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Perspective: Why Belonging Matters in DEI

August 05, 2022 2:00 AM | Administrative Manager (Administrator)

By Eustacia A. English, NRWA DEI Columnist

What is belonging? Being a part of a group or place gives one the sense of security and support that comes with acceptance, inclusion, and identity. This is belonging.  It is the motivation to establish and maintain meaningful, long-lasting relationships with people.

These connections can be made with the organization you work for and its principles, as well as the actual work itself. Everyone wants to work in a place where they feel like they belong, and the first step in building an inclusive atmosphere is to educate ourselves and have discussions with others. To fully participate in the discussion about diversity, inclusion, and belonging, organizations should make an effort to understand the value of listening, understanding, and learning from others.

Most businesses actively aim toward having a diverse workforce, but many now try to ensure that all workers feel welcome at work. The essential element of inclusion is belonging. When workers feel fully included, they believe that the organization values them as people and allows them to be themselves. Employee well-being is enhanced, and ultimately, corporate performance is improved.

Fostering a sense of belonging offers leaders a valuable opportunity to reassess their goals and strategies for inclusion. “Do employees feel completely welcomed as members of the workplace?” is a question that leaders should consider.

If not, activities for diversity, equity, inclusion, and belonging need improvement. Greater on-the-job effort and good employee performance result from fostering a sense of belonging in the workplace. To create a sense of community, organizations should eliminate alienation, involve everyone, and show that they care through rewards and meaningful projects.

Let's talk about ways to foster a sense of community and accomplish DEI objectives:

  1. Eliminate the feeling of being an outsider in the workplace: Despite improvements in DEI, many employees still experience this feeling, which leads them to further repress the aspects of themselves that set them apart from their coworkers. When an employee feels unwelcomed, it’s psychologically upsetting. This detrimental experience interferes with their concentration and performance. There shouldn't be a "one size fits all" office. However, the majority are still "one size fits some" with the assumption that everyone else will get on board.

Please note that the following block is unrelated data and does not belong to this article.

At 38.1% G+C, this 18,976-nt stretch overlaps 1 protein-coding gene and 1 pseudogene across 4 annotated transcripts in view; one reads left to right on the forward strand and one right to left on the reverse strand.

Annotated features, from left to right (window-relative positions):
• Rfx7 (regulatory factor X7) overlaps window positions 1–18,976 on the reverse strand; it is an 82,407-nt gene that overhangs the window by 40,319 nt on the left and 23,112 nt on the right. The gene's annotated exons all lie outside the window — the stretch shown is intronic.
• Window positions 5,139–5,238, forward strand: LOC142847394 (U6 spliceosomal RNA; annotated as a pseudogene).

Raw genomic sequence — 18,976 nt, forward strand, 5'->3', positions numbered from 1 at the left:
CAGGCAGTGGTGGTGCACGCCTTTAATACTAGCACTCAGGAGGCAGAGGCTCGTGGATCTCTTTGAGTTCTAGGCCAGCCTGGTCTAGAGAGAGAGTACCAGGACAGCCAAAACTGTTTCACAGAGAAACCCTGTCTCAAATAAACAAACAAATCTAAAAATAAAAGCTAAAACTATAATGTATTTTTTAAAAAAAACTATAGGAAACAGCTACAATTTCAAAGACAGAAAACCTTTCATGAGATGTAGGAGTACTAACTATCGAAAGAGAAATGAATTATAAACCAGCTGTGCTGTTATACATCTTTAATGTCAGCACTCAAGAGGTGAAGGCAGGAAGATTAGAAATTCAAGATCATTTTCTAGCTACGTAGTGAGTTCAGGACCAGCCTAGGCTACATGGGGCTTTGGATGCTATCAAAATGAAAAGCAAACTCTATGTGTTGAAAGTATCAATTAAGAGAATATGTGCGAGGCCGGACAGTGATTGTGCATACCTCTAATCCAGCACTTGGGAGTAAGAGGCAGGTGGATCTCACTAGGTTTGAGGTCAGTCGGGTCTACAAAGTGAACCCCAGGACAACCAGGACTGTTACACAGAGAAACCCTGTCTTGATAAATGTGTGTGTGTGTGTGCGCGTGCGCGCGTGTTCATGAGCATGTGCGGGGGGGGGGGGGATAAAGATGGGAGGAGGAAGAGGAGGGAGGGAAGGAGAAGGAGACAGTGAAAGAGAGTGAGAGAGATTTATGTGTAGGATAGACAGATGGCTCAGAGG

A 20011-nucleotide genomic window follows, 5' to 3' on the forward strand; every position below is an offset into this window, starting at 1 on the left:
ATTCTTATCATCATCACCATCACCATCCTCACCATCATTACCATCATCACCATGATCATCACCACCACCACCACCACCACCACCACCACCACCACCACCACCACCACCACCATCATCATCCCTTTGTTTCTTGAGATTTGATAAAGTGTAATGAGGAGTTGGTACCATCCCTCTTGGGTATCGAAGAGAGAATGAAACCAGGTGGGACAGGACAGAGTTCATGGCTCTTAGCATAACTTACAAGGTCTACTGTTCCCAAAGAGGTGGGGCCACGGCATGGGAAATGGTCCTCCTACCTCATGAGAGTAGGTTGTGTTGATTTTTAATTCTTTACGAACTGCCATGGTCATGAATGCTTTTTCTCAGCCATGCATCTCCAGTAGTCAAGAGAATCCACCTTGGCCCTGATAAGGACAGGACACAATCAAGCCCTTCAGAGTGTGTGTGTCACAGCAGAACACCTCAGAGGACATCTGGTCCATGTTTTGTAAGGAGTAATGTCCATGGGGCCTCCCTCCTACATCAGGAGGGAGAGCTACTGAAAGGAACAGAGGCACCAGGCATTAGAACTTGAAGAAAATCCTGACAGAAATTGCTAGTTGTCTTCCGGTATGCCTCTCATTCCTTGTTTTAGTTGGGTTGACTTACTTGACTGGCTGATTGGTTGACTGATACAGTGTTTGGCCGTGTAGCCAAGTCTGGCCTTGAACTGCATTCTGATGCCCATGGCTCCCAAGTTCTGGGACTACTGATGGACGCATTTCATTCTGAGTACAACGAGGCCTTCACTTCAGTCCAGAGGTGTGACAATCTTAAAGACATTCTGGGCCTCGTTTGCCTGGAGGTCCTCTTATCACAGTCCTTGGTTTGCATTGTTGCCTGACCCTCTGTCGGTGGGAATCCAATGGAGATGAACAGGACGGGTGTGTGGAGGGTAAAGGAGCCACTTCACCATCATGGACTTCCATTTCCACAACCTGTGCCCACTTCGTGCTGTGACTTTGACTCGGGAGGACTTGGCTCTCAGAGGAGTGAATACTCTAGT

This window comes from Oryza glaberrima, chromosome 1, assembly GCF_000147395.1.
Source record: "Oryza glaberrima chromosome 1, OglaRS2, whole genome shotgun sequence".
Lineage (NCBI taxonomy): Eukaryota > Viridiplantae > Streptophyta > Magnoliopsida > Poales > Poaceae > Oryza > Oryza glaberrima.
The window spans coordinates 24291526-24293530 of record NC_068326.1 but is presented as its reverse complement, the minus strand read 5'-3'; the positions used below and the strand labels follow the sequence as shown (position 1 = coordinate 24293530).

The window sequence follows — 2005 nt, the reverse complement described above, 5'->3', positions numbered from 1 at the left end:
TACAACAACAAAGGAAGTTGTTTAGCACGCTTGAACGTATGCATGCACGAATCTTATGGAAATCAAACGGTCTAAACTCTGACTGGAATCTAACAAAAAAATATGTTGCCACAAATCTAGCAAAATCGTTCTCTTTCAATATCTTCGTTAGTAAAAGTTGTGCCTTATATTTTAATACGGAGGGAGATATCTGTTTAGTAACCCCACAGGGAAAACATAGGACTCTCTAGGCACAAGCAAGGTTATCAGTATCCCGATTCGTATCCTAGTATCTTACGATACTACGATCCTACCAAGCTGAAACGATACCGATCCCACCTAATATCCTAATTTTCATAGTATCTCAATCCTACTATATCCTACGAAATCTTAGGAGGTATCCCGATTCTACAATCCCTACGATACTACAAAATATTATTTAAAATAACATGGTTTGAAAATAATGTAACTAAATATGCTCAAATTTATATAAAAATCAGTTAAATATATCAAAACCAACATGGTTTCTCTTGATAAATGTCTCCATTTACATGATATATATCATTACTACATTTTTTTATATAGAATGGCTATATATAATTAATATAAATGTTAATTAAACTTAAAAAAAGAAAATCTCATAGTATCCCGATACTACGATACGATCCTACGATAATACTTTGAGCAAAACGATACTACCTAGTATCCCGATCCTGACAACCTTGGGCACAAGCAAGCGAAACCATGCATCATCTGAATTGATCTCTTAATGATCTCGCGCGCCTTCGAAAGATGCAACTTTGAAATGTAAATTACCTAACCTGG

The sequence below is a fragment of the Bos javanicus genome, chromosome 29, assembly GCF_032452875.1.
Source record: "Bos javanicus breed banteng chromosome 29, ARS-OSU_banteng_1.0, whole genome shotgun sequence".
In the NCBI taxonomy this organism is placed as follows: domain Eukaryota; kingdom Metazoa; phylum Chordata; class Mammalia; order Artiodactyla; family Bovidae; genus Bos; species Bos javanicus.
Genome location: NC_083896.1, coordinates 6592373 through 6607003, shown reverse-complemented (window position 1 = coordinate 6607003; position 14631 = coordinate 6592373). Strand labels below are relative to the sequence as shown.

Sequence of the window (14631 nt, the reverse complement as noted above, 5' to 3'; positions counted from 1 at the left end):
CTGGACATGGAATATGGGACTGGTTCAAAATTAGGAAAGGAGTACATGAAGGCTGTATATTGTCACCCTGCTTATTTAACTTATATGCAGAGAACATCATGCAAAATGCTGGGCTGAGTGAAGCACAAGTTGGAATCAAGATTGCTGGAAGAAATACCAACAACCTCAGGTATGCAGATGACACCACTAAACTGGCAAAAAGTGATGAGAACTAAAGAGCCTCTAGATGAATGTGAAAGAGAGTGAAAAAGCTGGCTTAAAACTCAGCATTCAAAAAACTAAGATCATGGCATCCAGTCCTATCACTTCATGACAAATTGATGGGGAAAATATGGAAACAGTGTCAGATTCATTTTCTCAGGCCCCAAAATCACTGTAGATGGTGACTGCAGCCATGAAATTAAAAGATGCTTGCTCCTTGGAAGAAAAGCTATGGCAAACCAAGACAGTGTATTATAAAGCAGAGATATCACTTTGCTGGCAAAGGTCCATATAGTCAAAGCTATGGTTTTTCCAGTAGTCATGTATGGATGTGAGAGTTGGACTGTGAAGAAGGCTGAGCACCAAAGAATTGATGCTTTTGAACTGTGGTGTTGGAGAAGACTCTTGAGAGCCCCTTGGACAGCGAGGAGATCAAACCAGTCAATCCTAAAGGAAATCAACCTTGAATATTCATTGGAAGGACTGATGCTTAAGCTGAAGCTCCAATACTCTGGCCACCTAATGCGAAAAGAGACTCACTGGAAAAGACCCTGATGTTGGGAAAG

2. Create a work environment where uniqueness is acknowledged and valued. Show consideration for each employee and offer many chances for check-ins. One is less likely to feel alienated at work if there is trust, understanding, and support.
  3. Bring everyone on board. According to research, employees may believe that their 

company isn't providing them with enough information about how to advance inclusiveness in their regular job. Make everyone accountable for attaining DEI goals on a daily basis to more effectively convey genuine support of belonging.

  • 4.      Encourage employees to value what each person can contribute. Show your team that you care about them, fight for their rights, and invest in their futures. Include employee feedback in organizational values to empower people and demonstrate their significance in creating an inclusive workplace.
  • 5.      Show that you care by offering perks. Offering advantages that apply to all demographic groups, such as flexible work hours and mental wellness programs, shows employees that you are concerned about their individual needs and expectations at work and outside of it. Such expressions of gratitude fuel a sense of belonging.

Although there is still much to learn about how belonging affects people at work, adding belonging into any diversity and inclusion strategy holds enormous promise. Exclusion usually happens accidentally if people don't make a conscious effort to be inclusive. Even unintended exclusion might damage employees’ feelings of community. It is up to all of us to ensure that we are cultivating a sense of inclusion and belonging as part of our diversity programs.

As always, I send you all my best wishes for continued peace, love, joy, and blessings.

Eustacia English writes the Perspectivecolumn, which examines Diversity, Equity, and Inclusion (DEI) in resume writing and career strategy. She is a 20-year HR and talent acquisition veteran and started Resumes on Demand last year. She also writes on DEI for The Black in HR e-zine. She lives with her husband and two children in Cherry Hill, NJ. Find her online at LinkedIn.com/in/ecampbell05


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